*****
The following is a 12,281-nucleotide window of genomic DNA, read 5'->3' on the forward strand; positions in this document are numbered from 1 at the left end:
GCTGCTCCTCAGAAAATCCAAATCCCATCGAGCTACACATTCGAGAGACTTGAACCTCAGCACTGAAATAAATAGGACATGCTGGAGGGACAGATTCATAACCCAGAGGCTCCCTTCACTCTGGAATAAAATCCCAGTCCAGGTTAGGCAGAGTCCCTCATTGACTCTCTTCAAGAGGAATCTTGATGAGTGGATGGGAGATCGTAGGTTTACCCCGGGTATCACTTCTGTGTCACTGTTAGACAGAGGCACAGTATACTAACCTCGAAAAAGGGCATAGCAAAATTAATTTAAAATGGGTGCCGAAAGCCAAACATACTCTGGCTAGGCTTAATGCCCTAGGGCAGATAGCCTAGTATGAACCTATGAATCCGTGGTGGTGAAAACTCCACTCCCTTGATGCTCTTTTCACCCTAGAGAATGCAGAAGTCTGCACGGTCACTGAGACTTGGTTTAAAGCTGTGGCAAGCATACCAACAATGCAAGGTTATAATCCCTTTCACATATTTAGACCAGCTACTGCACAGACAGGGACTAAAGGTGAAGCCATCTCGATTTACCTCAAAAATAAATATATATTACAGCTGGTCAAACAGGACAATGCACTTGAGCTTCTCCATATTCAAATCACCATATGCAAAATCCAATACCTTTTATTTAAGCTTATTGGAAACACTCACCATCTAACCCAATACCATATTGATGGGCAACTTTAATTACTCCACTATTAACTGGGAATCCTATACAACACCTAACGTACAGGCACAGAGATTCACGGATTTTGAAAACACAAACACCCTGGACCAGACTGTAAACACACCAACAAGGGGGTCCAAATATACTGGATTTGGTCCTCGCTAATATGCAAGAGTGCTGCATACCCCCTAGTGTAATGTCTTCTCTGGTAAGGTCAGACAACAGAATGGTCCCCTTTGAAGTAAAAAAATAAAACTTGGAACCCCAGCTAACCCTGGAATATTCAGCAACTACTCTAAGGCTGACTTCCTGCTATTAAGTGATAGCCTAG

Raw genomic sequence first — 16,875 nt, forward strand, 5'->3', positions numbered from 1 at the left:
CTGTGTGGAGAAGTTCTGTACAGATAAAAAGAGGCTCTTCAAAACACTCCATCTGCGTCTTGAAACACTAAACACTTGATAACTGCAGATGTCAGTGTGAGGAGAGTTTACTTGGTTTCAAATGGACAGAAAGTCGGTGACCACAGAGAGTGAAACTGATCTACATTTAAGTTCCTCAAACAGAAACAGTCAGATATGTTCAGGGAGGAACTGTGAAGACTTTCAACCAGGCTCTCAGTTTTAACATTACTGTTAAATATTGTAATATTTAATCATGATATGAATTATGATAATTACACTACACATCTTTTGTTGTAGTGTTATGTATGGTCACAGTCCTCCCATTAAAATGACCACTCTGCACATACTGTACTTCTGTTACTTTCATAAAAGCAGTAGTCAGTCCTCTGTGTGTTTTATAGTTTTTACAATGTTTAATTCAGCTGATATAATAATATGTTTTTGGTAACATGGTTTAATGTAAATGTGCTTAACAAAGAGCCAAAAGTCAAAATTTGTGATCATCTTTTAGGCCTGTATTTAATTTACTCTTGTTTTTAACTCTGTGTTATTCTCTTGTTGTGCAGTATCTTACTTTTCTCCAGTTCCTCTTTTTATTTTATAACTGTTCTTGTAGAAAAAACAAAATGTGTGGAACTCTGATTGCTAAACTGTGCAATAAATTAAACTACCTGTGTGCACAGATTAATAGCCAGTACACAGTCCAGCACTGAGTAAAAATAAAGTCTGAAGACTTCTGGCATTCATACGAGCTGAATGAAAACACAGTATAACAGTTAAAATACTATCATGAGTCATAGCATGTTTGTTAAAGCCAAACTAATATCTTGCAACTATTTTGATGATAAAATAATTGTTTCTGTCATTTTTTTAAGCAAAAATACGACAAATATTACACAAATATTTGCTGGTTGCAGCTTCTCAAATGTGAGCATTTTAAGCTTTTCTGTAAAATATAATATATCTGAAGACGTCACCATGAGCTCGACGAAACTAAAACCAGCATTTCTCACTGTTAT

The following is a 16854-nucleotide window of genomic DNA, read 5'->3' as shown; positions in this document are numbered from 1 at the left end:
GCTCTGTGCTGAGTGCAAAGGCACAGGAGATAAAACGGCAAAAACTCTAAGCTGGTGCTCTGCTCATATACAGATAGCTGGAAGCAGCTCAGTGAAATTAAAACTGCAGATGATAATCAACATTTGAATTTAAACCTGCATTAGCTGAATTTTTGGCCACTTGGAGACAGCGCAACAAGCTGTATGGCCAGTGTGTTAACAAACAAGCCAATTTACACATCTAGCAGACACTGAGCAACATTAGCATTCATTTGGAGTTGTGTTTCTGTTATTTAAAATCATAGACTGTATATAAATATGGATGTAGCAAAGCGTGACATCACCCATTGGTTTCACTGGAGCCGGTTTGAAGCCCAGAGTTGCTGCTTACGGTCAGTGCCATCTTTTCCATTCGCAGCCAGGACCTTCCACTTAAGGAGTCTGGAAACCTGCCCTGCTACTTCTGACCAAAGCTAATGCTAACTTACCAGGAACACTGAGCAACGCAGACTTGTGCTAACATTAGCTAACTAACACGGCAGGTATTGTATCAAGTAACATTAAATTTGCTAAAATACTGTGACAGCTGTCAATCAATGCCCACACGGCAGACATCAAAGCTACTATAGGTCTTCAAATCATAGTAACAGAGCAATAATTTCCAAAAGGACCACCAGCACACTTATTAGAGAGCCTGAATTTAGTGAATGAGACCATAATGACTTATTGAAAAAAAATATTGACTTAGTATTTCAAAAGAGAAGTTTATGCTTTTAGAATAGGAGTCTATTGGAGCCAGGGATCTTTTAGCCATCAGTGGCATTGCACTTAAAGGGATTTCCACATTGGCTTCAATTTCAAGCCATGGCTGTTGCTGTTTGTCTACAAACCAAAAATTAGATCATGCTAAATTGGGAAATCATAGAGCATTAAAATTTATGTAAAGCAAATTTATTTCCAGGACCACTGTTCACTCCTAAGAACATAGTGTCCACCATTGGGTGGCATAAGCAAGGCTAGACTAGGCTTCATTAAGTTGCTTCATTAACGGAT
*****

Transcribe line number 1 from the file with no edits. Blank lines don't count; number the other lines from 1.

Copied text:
The following is a 12,281-nucleotide window of genomic DNA, read 5'->3' on the forward strand; positions in this document are numbered from 1 at the left end: